Oculus Go v Samsung Gear VR: Apps and games
Right now, both the Oculus Go and Samsung Gear VR have access to Oculus’ mobile app and game store. We like it – it’s got a decent selection of episodic games, 360 videos, VR experiments, crowdpleasers like horror titles, free and (cheap) paid for selections etc.
It has come under some criticism as some people feel it’s still missing a ‘killer app’ though. Put it this way: this is a different thing entirely to what you can do and play on an Oculus Rift or HTC Vive, more like smartphone apps and games than console titles. As long as you realise that, you shouldn’t be disappointed.
One point that might annoy Oculus Go owners – many of these apps and games were designed for the Samsung Gear VR which until last year didn’t have a handheld controller, just gaze tracking and a trackpad on the side of the headset. And that shows.
Oculus has games that it is highlighting as made for Go – Catan VR, République etc – and though it’s a small selection for now, this should grow, especially if Go sales are promising in these first few months. Don’t underestimate what Oculus did with Rift plus Facebook’s own experiments in social VR apps – Oculus Rooms is on here, no Facebook Spaces for now.
Oculus Go v Samsung Gear VR: Battery life
We moaned a bit about the Oculus Go’s battery life in our full review but actually it’s a much better bet than the Samsung Gear VR, and one of the main reasons to go for a standalone at this price point.
The Go will give you 1.5 to two hours of VR gaming or two to 2.5 hours of 360 videos on one charge and it charges (slowly) via microUSB. That’s not too bad and it’s unlikely you’ll want to be in VR for any longer than that at a time.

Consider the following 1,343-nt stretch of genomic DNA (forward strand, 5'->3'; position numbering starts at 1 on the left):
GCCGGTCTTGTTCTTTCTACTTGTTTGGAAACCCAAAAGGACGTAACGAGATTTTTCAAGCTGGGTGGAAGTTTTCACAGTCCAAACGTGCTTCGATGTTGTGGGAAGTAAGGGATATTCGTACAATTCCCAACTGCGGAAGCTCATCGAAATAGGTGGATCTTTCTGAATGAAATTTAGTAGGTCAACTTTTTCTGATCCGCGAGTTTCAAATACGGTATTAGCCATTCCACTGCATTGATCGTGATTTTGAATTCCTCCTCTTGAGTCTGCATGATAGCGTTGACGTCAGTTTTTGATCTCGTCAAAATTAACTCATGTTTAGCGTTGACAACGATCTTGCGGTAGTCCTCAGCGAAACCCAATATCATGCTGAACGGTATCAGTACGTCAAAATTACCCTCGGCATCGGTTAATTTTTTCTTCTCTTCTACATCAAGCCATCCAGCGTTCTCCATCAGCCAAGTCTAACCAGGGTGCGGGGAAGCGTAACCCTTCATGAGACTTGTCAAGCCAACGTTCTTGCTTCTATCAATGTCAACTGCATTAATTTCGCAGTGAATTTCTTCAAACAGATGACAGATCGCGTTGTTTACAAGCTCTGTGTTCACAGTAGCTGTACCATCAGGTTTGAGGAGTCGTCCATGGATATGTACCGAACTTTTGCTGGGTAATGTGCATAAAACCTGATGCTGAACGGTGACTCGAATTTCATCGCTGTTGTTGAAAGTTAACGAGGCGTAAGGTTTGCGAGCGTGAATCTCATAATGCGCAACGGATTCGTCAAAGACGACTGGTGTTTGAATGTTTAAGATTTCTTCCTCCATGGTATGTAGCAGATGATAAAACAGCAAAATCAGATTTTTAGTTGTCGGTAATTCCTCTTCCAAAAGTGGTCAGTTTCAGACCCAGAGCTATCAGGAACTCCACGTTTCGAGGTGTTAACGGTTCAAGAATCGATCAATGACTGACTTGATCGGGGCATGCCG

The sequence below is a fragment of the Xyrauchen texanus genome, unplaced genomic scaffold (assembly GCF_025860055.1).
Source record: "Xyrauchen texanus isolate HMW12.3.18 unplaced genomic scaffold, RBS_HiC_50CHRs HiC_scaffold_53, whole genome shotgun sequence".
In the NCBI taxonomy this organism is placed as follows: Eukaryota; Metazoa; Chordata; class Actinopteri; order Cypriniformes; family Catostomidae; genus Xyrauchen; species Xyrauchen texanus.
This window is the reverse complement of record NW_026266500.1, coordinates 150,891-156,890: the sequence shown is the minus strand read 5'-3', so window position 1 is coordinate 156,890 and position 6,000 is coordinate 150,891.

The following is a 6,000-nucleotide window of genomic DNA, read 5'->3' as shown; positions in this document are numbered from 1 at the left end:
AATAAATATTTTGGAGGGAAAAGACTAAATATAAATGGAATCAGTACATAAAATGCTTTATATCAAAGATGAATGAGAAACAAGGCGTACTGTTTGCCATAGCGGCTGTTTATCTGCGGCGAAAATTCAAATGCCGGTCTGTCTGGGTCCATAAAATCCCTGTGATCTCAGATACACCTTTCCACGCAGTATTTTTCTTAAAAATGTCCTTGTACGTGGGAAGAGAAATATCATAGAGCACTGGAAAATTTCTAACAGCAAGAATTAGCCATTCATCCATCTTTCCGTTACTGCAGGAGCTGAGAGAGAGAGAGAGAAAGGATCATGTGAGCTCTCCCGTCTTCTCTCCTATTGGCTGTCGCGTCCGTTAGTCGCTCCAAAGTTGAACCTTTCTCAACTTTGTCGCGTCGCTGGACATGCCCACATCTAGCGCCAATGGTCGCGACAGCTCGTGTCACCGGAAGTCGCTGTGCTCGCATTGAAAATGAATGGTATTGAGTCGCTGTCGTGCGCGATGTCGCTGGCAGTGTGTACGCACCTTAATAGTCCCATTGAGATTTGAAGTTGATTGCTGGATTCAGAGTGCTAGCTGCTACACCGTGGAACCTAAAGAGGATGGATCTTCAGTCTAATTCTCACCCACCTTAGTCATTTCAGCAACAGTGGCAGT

You’ll be lucky if you get two hours of any VR content out of a Samsung Galaxy phone – you guessed it, it depends what you’re doing and which phone you have.
Your phone may charge back up more quickly but there’s the added annoyance of the fact that this is your phone which is probably running a bunch of apps and that you need for a million other things. There are a few tricks to get more out of it – closing down apps, making sure you’re on the latest Oculus software – though.
Oculus Go v Samsung Gear VR: Verdict
As a general rule, if you own a compatible Samsung Galaxy smartphone – or you’re about to get one – then we’d suggest sticking with the Samsung Gear VR for now and save yourself some money. The app and game selection is very similar right now and Samsung has its own handheld controller.
For everyone else though, the Oculus Go is well worth the extra $100 to free up your phone as you spend time in VR. There’s also the fact that now the Go exists, Facebook and Oculus will spend more time and energy making this the best affordable, wireless VR experience – probably more so than its collaboration with Samsung on the Gear VR.
Of course, the Go and Gear VR aren’t the only options and you should also consider the standalone Daydream options, namely the Lenovo Mirage Solo. With Google’s WorldSense tech and six degrees of freedom tracking, the Solo is a step up in terms of capabilities, but it’s also twice the price of the Go at $399 and it can’t compete with the similarly priced Oculus Rift on the gaming front.